Table 3 Resistance profile of genotype 1a and 1b replicons exposed to BMS-790052

To confirm that NS5A inhibitors bind to the viral protein, we prepared the biotin-tagged derivative 1, with the natural (S)-configuration at both proline stereocentres, and its diastereomer 2 (Fig. 1). Compound 1 inhibited subgenomic viral RNA replication in the Con-1 genotype 1b replicon with an EC50 of 33 nM but was inactive towards a Y93H replicon (EC50 > 10 μM) whereas the diastereomer 2, used as a control, was inactive in vitro (EC50 > 10 μM). After exposure to active inhibitor 1, the replicon lysate was passed over streptavidin agarose beads, separated by SDS–polyacrylamide gel electrophoresis and probed with an antibody specific for HCV NS5A, with a parallel experiment using the inactive diastereomer 2 serving as a control. NS5A could only be pulled down efficiently with active inhibitor 1 but not by the inactive compound 2 (Fig. 2); NS3 and NS5B were not detected in pull-down experiments with 1, suggesting selective binding to NS5A. In a similar experiment conducted with replicons expressing BVDV RNA, compound 1 failed to bind to BVDV NS5A.

Figure 2: The active inhibitor 1 binds to genotype 1b HCV NS5A whereas the inactive stereoisomer 2 does not.
figure 2

Genotype 1b replicon cells were exposed to either 1 or 2 for approximately 18 h before the cells were lysed. A portion of the supernatant was set aside to serve as input control for immunoblot analysis (lanes 1 and 2) while the remainder was mixed with streptavidin–agarose beads and incubated for several hours. Bound proteins were detected by immunoblotting with primary antibodies directed to HCV NS5A. Lanes 1 and 3 depict the results of experiments with the active inhibitor compound 1 whereas lanes 2 and 4 depict the results with the inactive stereoisomer 2.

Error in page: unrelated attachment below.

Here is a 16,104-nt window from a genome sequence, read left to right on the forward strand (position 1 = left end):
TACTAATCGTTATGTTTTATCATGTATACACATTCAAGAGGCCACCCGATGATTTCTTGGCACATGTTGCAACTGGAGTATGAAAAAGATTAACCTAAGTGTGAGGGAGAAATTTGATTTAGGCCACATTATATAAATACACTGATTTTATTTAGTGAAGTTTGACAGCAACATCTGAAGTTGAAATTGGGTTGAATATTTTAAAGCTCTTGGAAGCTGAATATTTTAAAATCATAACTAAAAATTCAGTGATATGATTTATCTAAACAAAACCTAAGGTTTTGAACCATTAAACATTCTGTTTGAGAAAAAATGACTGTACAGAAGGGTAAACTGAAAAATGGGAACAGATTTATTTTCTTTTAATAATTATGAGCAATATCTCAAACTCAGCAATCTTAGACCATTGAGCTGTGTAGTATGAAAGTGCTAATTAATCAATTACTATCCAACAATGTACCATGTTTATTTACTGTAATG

PowerPoint slide

HCV NS5A is a 447 amino-acid, zinc-binding phosphoprotein that plays a critically important but enigmatic role in the virus life cycle16. The substitutions conferring resistance to BMS-790052 map to domain I of the protein, which incorporates an amphipathic amino (N)-terminal α-helix (residues 5–25) thought to anchor the protein to the membrane16. The solid-state structure of fragments of domain I (residues 36–198 and 33–191) of HCV NS5A reveal dimeric complexes with patterns of interfacial recognition that anticipate an oligomeric form of the protein17,18, postulated to sequester RNA within the replication complex19. The unique palindromic topology of BMS-790052 complements the dimeric structure of the NS5A protein. The location of the resistant substitutions suggests that the compound binds across the dimer interface, proximal to the N terminus of domain I between the protein and the membrane, and on the face opposite that of the putative RNA binding domain. We speculate that BMS-790052 may interfere with the precision of dimer association, effecting subtle structural distortions that directly or allosterically interfere with protein function. Under these circumstances, the exquisite inhibitory potency exhibited by BMS-790052 in vitro may be related to the disruption of the function of a limited number of NS5A dimers that compromise the activity of an oligomeric complex. However, although this hypothesis allows for an amplification of inhibitory effect, an alternative explanation relies on the inhibition of two or more activities of NS5A that interact synergistically. Further studies with BMS-790052 will be required to define its exact mode of action more fully and, conversely, the compound is a useful tool with which to study aspects of HCV NS5A function in viral replication. These investigations may be aided by compounds with an in vitro profile similar to 1, which is restricted to genotype 1b inhibition10.